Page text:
I first encountered the Bowers Flybaby design through Ron Wanttaja's postings in the rec.aviation newsgroup. Pete Bowers original prototype Flybaby (N500F) was then being operated by a flying club attached to Ron's EAA chapter. He used to thoroughly annoy most of the readers of rec.aviation by posting the cost of each year's annual inspection and maintenance total. The fact that a year's total maintenance cost for N500F was equal to an hour of two's rental cost for your typical spamcan, would make the steam really come out of the ears of those paying to annual their Arrows, Cardinals and such.
Ron would also liberally sprinkle the group with postings extolling the joys of flying a simple machine. Stick and rudder, and no radio or nav equipment. He'd periodically post the text of a article "Nouvelle Classique" he'd written for the February 1989 issue of KITPLANES. Taken together all his postings describe a plane that is 110% fun, dirt cheap, and dead bang simple.
I knew I wanted a simple and cheap project, that I wanted to scratch build, that I didn't know how to weld or rivet, and that I didn't like the sound of composite construction. I would consider an aluminum plane but I'd prefer to stick with woodwork.
Two events cinched my choice of the Flybaby as a project. The first is simply that I came into possession of my grandfathers shop and more woodworking tools than you could shake a stick at. The second was a windstorm that hit Seattle in early 1992. N500F was kept in an open hangar in which there was also an eight foot tall tool cabinet. The wind blew the cabinet over crushing the wing of the plane. Ron posted the details of the incident to rec.aviation. He later posted the details of the repair. By the end of April the plane was good as new after an outlay of $150.00.
I knew that two place Flybabys existed. I was told that there were both side-by-side and tandem variants, and that while the designer speaks ill of the side-by-side version, he is conspicuously silent on the tandem. I also learned that a tandem version frequently appeared at Oshkosh.
I ordered a set of Flybaby plans, and set about learning to fly taildraggers. When the plans arrived I lost a week or so of my life studying the plans and building a 1/10 scale model as a learning exercise. I talked to the designer by phone and asked about the tandem design. He said a lot of things of the form "Never use cement blocks as jackstands, and when you do always make sure the holes go up and down." Mostly he emphasized the need to use the more expensive larger 800x4 wheels to absorb the greater weight, and suggested that the larger polar moment of inertia might call for more tail volume. He also mentioned that the guy who built the tandem had a "Russian sounding name".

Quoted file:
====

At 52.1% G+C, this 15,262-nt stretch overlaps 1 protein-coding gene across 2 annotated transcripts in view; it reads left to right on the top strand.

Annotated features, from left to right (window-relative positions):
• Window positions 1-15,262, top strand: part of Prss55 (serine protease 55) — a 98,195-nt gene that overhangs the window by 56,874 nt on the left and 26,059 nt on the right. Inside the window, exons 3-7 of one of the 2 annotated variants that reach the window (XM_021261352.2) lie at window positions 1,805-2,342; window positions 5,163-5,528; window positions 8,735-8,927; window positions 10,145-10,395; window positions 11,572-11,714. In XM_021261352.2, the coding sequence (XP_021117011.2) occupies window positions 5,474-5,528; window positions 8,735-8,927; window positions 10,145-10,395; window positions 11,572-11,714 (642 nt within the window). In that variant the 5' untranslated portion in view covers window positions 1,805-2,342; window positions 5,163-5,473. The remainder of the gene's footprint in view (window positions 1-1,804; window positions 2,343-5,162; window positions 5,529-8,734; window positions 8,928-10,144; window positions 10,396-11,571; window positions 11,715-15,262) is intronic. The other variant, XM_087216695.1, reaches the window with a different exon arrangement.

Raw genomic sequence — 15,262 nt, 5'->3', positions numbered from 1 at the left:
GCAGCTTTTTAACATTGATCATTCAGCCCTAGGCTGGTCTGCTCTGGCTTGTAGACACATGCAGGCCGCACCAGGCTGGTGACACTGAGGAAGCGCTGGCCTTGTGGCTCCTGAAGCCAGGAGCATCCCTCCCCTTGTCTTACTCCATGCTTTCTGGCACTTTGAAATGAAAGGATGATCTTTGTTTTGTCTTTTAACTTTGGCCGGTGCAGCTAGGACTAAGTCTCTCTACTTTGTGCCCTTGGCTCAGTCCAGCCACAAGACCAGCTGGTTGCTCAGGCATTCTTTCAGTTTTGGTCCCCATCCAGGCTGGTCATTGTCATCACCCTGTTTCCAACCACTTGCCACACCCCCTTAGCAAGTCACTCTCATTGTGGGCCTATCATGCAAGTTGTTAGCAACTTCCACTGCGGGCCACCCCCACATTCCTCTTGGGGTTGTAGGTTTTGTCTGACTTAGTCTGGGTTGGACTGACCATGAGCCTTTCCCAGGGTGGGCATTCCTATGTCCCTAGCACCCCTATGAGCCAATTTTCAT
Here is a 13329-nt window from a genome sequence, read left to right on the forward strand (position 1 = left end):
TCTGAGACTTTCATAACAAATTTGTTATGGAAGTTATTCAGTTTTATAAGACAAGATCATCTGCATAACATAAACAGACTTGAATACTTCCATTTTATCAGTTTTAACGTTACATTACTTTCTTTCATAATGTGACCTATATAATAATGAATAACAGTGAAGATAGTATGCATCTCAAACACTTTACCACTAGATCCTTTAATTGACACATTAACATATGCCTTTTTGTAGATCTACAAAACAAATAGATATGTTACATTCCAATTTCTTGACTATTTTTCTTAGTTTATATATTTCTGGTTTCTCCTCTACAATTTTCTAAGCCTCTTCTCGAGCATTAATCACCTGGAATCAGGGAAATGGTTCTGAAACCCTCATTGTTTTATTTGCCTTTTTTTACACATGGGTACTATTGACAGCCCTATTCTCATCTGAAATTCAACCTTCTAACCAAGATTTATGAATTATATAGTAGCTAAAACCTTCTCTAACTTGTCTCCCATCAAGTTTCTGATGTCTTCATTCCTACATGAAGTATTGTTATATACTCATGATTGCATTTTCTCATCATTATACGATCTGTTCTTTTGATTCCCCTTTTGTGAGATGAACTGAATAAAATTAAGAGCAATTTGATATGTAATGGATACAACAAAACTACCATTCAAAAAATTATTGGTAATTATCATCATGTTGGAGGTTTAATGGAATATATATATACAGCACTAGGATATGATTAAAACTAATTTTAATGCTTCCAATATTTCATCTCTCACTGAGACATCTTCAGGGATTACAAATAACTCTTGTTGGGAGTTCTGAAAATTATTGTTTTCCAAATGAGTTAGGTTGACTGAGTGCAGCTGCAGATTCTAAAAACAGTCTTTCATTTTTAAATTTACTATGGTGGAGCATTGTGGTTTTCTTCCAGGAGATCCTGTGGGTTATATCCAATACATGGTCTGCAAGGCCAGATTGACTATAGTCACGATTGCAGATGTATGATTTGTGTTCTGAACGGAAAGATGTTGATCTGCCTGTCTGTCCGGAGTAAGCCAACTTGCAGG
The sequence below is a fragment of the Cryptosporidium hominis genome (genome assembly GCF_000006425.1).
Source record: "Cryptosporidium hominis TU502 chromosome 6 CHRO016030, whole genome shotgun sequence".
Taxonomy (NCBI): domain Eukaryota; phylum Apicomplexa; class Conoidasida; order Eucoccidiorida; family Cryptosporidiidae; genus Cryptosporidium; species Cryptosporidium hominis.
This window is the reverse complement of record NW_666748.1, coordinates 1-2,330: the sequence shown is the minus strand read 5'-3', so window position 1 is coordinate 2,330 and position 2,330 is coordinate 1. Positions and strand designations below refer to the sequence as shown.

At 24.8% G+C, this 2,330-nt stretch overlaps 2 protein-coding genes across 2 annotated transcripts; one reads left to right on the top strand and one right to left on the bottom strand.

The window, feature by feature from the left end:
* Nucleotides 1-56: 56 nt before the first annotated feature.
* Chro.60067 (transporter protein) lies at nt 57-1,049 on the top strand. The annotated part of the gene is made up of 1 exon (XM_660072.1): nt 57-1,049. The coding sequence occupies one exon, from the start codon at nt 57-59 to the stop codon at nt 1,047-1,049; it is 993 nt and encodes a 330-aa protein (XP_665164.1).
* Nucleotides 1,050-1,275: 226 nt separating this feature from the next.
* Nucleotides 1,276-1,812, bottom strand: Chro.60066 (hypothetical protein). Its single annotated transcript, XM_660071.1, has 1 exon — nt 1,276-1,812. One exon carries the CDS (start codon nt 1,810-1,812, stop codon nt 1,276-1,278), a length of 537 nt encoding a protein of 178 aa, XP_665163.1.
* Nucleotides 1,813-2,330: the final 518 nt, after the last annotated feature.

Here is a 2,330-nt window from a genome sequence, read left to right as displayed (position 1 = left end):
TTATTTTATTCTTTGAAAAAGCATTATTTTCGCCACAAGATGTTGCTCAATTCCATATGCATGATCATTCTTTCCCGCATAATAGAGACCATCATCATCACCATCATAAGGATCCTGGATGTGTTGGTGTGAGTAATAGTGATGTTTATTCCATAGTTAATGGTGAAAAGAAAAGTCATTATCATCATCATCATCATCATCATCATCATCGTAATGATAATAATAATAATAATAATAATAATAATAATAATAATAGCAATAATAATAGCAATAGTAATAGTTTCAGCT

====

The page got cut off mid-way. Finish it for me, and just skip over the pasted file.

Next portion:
I called EAA and got a list of all the Bowers Flybabys that they knew about. The list was 98 names long. I looked for Slavic or Central European spelled names combined with addresses close enough to Oshkosh so that one might reasonably fly there regularly. I started working the phones and eventually called Vic Meznarsic near St. Louis. He had indeed built a tandem Flybaby, and he also knew of another built by Harold Matteson from near Pittsburgh. Both men followed much the same course. They each built a 65 Hp single place Flybaby, and then built a second longer fuselage and installed the same engine, landing gear, wings and tail on that. They had both stretched the fuselage forward of the wing. Vic flew his solo from the aft seat while Harold flew his solo from the back, but flew from the front when carrying a passenger.
Harold is a retired engineer so I was able to get right down to stress moduli with him, and we had several long phone conversations, and he sent me some sketches and photographs. Harold unfortunately has lost his medical and his plane is now in the Ohio Museum of Flight at Port Columbus Airport, OH. I eventually visited the museum and looked the plane over, but by the time I got to Columbus I had already finalized the fuselage design.
To my knowledge these are the only two tandem Flybabys in existence. I plan to assign mine serial number three as an acknowledgment of these although each plane was developed and designed separately. I haven't yet seen Vic Meznarsic's plane though Harold did send me a photo of it. I keep careful watch on all the Flybaby arrivals at Oshkosh each year and keep my eyes open for design ideas to incorporate.
Vic Meznarsic's Tandem Flybaby based near St Louis.
Harold Matteson's Tandem Flybaby now in a museum in Columbus, OH.